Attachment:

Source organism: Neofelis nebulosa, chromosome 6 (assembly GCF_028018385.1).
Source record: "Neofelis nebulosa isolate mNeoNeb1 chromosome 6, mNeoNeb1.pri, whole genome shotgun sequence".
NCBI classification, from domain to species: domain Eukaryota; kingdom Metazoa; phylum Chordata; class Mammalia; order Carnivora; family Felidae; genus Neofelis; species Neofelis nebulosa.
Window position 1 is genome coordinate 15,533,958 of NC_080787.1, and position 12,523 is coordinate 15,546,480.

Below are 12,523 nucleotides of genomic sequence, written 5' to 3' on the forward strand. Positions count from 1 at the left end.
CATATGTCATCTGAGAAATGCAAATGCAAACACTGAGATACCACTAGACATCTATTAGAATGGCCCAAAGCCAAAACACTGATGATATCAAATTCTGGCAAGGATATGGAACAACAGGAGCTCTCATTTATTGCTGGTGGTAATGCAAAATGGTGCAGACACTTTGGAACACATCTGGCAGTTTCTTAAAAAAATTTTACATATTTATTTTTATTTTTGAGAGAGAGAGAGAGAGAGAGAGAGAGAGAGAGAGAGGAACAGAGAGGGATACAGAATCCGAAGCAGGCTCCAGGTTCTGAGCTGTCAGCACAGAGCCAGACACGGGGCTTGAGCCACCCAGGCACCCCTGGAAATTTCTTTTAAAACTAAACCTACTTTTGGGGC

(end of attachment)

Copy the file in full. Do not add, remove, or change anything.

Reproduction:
Source organism: Neofelis nebulosa, chromosome 6 (assembly GCF_028018385.1).
Source record: "Neofelis nebulosa isolate mNeoNeb1 chromosome 6, mNeoNeb1.pri, whole genome shotgun sequence".
NCBI classification, from domain to species: domain Eukaryota; kingdom Metazoa; phylum Chordata; class Mammalia; order Carnivora; family Felidae; genus Neofelis; species Neofelis nebulosa.
Window position 1 is genome coordinate 15,533,958 of NC_080787.1, and position 12,523 is coordinate 15,546,480.

Below are 12,523 nucleotides of genomic sequence, written 5' to 3' on the forward strand. Positions count from 1 at the left end.
CATATGTCATCTGAGAAATGCAAATGCAAACACTGAGATACCACTAGACATCTATTAGAATGGCCCAAAGCCAAAACACTGATGATATCAAATTCTGGCAAGGATATGGAACAACAGGAGCTCTCATTTATTGCTGGTGGTAATGCAAAATGGTGCAGACACTTTGGAACACATCTGGCAGTTTCTTAAAAAAATTTTACATATTTATTTTTATTTTTGAGAGAGAGAGAGAGAGAGAGAGAGAGAGAGAGAGAGGAACAGAGAGGGATACAGAATCCGAAGCAGGCTCCAGGTTCTGAGCTGTCAGCACAGAGCCAGACACGGGGCTTGAGCCACCCAGGCACCCCTGGAAATTTCTTTTAAAACTAAACCTACTTTTGGGGC